Effects of Mining on Reindeer Herding Grounds in Jokkmokk in Sweden

Prospecting for minerals and stones has exploded in Sweden. Many foreign prospecting and/or mining companies come to Sweden in search for a new Klondike – even though in a more modern “suit” than the historical one at Dawson City in Canada at the end of the 19th century. Many people and groups today get affected because of mineral search on land they own or use such as private land owners, wild life tourist centres, people with outdoor interests – and reindeer herding communities.

This blog-text contains a short overview on how the two reindeer herding communities Jåkhågaska Tjiellde and Sirges in area of the municipality of Jokkmokk in the north of Sweden are affected by such search for minerals carried out by the prospecting- and mining company Jokkmokk Iron Mines AB (JIMAB).

Since it is an overview every aspect or matter in this case cannot be mentioned – it would end up being too long. The sources referred to are official documents, more or less, because they have been used when making decisions that are now legit, or they are containing legally bounding decisions.

Problems for reindeer herding caused by the mining project

JIMAB is a wholly owned subsidiary company to British Beowulf Mining Plc. JIMAB was created in February 2012 for a future mining industry in the area of Jokkmokk. It is stated in the Swedish Minerals Act that every foreign prospecting- and/or mining company in Sweden must establish a subsidiary company in Sweden in order to get, and to have, permission to proceed their work.

But JIMAB’s prospecting activity in the area has caused trouble, foremost for the Sámi reindeer herding village Jåkhågaska Tjiellde.

The two Sámi villages in the area lodge complaints to the Mining Inspectorate of Sweden against that JIMAB had at least two times been test-drilling on a site that had not been mentioned in the company’s working plan as a site they would work upon. According to the Minerals Act must every prospecting- and/or mining company in Sweden make a so-called “working plan”. The plan shall contain a description of the work planned, a timetable and an assessment of the impact on private rights and public interests. The plan shall be communicated to all landowners and other parties affected. A working plan will enter into force if there are no objections. It will also enter into force if the applicant and the objecting party can agree on the plan. If they cannot agree, the matter can be tried by the Mining Inspectorate, who in some cases can set up conditions for the exploration work. In JIMAB’s case, the Mining Inspectorate found out that the company had been test-drilling on an outdated working plan, but the Inspectorate found out that no test-drilling had been maliciously made so the case was left without any remarks.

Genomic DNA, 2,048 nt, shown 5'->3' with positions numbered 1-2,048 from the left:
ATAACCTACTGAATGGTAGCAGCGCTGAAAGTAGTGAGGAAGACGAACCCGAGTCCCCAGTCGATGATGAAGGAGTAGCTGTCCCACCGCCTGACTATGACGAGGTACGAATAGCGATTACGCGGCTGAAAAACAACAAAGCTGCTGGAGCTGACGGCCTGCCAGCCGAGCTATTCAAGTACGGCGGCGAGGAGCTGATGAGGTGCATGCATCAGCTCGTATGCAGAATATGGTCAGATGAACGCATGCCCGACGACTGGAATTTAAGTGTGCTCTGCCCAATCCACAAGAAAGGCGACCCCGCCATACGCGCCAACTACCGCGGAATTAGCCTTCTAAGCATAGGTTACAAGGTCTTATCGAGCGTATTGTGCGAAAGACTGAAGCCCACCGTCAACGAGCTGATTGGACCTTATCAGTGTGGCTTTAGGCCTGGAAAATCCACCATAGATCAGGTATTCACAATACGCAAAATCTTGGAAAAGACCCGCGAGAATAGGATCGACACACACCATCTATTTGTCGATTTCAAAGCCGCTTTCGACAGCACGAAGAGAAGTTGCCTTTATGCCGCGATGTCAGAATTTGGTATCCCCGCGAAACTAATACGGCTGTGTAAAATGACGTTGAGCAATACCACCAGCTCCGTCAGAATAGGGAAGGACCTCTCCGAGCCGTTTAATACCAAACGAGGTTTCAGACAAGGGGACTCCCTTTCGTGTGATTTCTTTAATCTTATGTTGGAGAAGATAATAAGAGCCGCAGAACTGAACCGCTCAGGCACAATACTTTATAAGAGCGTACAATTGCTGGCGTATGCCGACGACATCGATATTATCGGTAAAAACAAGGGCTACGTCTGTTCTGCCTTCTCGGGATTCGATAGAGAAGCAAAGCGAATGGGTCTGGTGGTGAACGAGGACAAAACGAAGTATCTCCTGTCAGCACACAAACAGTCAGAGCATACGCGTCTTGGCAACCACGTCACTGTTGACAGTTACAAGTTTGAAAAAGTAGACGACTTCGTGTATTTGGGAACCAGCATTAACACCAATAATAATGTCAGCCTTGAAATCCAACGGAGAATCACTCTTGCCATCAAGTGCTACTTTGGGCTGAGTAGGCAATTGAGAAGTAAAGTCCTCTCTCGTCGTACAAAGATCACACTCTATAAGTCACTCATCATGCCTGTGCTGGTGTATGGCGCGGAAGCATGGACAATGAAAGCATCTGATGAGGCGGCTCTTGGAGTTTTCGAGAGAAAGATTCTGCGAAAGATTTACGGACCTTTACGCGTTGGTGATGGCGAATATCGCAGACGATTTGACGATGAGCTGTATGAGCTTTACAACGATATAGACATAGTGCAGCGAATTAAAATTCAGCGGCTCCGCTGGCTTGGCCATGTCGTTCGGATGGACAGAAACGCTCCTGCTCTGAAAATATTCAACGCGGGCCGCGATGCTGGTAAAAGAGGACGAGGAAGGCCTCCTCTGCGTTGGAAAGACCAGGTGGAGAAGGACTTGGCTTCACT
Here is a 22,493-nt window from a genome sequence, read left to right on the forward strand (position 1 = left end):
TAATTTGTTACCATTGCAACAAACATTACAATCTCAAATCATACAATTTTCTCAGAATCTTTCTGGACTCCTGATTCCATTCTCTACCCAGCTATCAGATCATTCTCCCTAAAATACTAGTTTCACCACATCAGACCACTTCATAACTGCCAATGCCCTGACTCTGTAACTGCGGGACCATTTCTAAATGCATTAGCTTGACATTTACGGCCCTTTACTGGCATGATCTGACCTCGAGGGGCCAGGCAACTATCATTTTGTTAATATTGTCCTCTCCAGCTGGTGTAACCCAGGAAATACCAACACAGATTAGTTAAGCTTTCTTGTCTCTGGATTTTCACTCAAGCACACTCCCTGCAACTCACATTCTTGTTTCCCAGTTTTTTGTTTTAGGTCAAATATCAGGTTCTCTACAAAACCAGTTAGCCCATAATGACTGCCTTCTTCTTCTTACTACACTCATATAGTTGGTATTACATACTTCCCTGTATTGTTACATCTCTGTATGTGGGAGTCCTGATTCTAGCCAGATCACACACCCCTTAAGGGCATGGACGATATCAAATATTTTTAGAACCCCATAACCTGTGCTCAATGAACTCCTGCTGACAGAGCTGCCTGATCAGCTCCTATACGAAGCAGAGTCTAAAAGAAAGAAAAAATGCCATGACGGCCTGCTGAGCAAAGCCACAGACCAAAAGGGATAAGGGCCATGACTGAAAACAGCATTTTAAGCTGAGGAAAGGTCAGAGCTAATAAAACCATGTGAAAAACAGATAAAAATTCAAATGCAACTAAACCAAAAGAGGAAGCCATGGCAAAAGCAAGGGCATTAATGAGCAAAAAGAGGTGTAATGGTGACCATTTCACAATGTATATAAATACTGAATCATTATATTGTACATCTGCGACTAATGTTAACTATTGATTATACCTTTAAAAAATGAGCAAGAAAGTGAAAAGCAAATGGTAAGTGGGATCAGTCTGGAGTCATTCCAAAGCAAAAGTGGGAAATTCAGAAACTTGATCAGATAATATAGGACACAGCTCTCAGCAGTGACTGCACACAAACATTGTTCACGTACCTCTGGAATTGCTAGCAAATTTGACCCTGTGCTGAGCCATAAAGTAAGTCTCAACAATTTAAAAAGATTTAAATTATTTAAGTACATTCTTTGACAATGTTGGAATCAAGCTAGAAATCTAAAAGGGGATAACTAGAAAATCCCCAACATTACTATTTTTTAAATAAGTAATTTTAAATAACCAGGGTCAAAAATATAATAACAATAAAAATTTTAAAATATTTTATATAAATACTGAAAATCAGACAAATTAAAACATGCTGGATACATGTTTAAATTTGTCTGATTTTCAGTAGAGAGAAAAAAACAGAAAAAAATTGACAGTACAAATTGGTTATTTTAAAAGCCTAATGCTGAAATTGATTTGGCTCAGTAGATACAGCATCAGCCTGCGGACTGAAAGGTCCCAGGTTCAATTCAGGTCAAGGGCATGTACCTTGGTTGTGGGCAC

But JIMAB’s work came to cause other problems. The Sámi villages were not able to use the winter grazing area in November and December. Moreover are the two test-drilling sites – Parkijaure and Kallak – on a peninsula that is used almost on an annual basis, even though foremost in the winter time, by Jåkhågaska Tjiellde. The peninsula is crossed in the north and in the south by reindeer moving paths that are classified as being of “national interest”. Any future transportation road from any of the sites to the existing road in the area will cross the northern reindeer moving path. On the peninsula are there also resting areas for the reindeers.2011 because of JIMABs’ activity the Sámi villagers’ grounds of use. The Sámi were forced to take their reindeers upon a mountain they usually do not use because of the high amount of predators there, and eventually it turned out that the move to the mountain had ended up in a higher rate of predatory killed reindeers.  The new grazing ground also brought along higher for supportive foddering because the mountain is such a poor grazing ground. Also, the mountain lies further away from the homes of the Sámi villagers, so their travelling costs had increased.